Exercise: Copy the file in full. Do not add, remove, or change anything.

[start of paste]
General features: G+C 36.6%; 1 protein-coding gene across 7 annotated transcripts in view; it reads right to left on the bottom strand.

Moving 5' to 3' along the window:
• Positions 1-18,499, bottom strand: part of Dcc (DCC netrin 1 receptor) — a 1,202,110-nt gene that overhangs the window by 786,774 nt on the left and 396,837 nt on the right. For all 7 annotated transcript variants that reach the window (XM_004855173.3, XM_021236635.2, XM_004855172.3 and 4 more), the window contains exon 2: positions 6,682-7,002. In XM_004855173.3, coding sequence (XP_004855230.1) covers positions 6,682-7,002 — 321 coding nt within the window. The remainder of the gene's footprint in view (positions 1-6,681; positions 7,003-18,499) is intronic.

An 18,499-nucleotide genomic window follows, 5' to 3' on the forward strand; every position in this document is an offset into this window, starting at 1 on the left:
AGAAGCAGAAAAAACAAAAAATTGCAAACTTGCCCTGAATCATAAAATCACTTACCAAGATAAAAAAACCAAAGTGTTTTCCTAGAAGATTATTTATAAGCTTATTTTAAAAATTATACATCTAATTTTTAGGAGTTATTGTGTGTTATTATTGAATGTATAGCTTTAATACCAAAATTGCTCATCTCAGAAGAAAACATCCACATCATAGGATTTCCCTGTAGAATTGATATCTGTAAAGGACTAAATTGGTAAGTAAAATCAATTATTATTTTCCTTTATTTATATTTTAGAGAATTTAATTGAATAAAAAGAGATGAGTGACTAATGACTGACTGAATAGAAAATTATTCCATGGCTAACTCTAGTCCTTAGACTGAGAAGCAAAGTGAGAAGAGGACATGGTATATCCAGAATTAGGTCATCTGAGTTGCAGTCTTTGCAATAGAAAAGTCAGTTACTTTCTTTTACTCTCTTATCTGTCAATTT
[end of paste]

General features: G+C 36.6%; 1 protein-coding gene across 7 annotated transcripts in view; it reads right to left on the bottom strand.

Moving 5' to 3' along the window:
• Positions 1-18,499, bottom strand: part of Dcc (DCC netrin 1 receptor) — a 1,202,110-nt gene that overhangs the window by 786,774 nt on the left and 396,837 nt on the right. For all 7 annotated transcript variants that reach the window (XM_004855173.3, XM_021236635.2, XM_004855172.3 and 4 more), the window contains exon 2: positions 6,682-7,002. In XM_004855173.3, coding sequence (XP_004855230.1) covers positions 6,682-7,002 — 321 coding nt within the window. The remainder of the gene's footprint in view (positions 1-6,681; positions 7,003-18,499) is intronic.

An 18,499-nucleotide genomic window follows, 5' to 3' on the forward strand; every position in this document is an offset into this window, starting at 1 on the left:
AGAAGCAGAAAAAACAAAAAATTGCAAACTTGCCCTGAATCATAAAATCACTTACCAAGATAAAAAAACCAAAGTGTTTTCCTAGAAGATTATTTATAAGCTTATTTTAAAAATTATACATCTAATTTTTAGGAGTTATTGTGTGTTATTATTGAATGTATAGCTTTAATACCAAAATTGCTCATCTCAGAAGAAAACATCCACATCATAGGATTTCCCTGTAGAATTGATATCTGTAAAGGACTAAATTGGTAAGTAAAATCAATTATTATTTTCCTTTATTTATATTTTAGAGAATTTAATTGAATAAAAAGAGATGAGTGACTAATGACTGACTGAATAGAAAATTATTCCATGGCTAACTCTAGTCCTTAGACTGAGAAGCAAAGTGAGAAGAGGACATGGTATATCCAGAATTAGGTCATCTGAGTTGCAGTCTTTGCAATAGAAAAGTCAGTTACTTTCTTTTACTCTCTTATCTGTCAATTT